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How to Make Change Last

A new year begins, and we inevitably make a resolution or two. The fact the year is passing creates a "fresh start effect," which may help us overcome our willpower problems. This, combined with "temptation bundling," could increase our likelihood of success. However, none will be as impactful as defining a tangible outcome. Often, the end is our best place to begin.

Take advantage of the fresh start. Recent studies in behavioral economics have shown that temporal landmarks such as the beginning of a new week, month, year, holiday, or birthday inspire people to take a big-picture view of their lives and motivate new behaviors.

Define your outcome. Creative visualization will help set your intention and make your outcome more tangible. Pick someplace quiet; close your eyes and imagine what you want to experience. What does it look, sound, feel like to have accomplished your objective? Linking your outcome to a well-defined state of being will strengthen your intention and create supportive behaviors.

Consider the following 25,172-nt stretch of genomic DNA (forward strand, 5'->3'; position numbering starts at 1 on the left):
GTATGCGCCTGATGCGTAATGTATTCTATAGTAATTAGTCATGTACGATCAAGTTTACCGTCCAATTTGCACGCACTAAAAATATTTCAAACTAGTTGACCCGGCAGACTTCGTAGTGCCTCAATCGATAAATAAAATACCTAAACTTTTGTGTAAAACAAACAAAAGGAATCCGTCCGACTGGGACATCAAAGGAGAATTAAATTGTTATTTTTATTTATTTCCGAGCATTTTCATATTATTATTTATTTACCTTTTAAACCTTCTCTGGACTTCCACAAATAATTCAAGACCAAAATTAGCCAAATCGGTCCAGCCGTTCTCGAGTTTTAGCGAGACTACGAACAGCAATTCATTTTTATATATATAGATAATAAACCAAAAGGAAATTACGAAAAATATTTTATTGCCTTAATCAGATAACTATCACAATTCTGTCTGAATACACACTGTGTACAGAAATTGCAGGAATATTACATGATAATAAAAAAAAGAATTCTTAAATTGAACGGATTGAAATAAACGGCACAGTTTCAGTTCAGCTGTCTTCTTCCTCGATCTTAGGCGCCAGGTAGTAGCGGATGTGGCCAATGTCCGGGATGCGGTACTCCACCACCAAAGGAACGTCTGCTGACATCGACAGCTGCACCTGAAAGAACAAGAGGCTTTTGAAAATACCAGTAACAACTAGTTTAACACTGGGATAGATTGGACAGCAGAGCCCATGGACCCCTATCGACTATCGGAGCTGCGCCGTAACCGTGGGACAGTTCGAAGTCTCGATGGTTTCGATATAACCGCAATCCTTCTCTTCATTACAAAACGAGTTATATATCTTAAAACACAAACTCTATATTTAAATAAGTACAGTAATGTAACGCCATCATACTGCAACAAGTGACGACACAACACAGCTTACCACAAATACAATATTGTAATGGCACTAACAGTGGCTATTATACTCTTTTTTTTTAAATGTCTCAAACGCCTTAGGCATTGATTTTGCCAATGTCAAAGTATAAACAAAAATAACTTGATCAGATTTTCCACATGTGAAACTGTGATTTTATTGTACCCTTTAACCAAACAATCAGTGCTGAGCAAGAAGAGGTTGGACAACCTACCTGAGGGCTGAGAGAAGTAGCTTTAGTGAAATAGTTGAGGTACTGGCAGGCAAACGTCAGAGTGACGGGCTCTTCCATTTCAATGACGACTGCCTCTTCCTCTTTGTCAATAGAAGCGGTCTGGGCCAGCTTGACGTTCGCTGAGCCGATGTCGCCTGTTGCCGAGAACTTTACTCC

Ignore conventional wisdom. There is no set length of time to develop a habit. Complicated behaviors take more time to develop. A reasonable expectation for a less complex behavior would be 2-3 months.

Try temptation bundling. This is an idea of linking two activities - one you should do but may avoid with the one that isn't necessarily productive. For example, I'll skip something sweet after dinner and then watch my favorite TV show.

Adjust often. Review your objective once a week. What can you do more of or less of to support your commitment? Do you have the right tools? Have you asked for help?

Take a step.  Join me at Power Camp or invest in 1:1 coaching.

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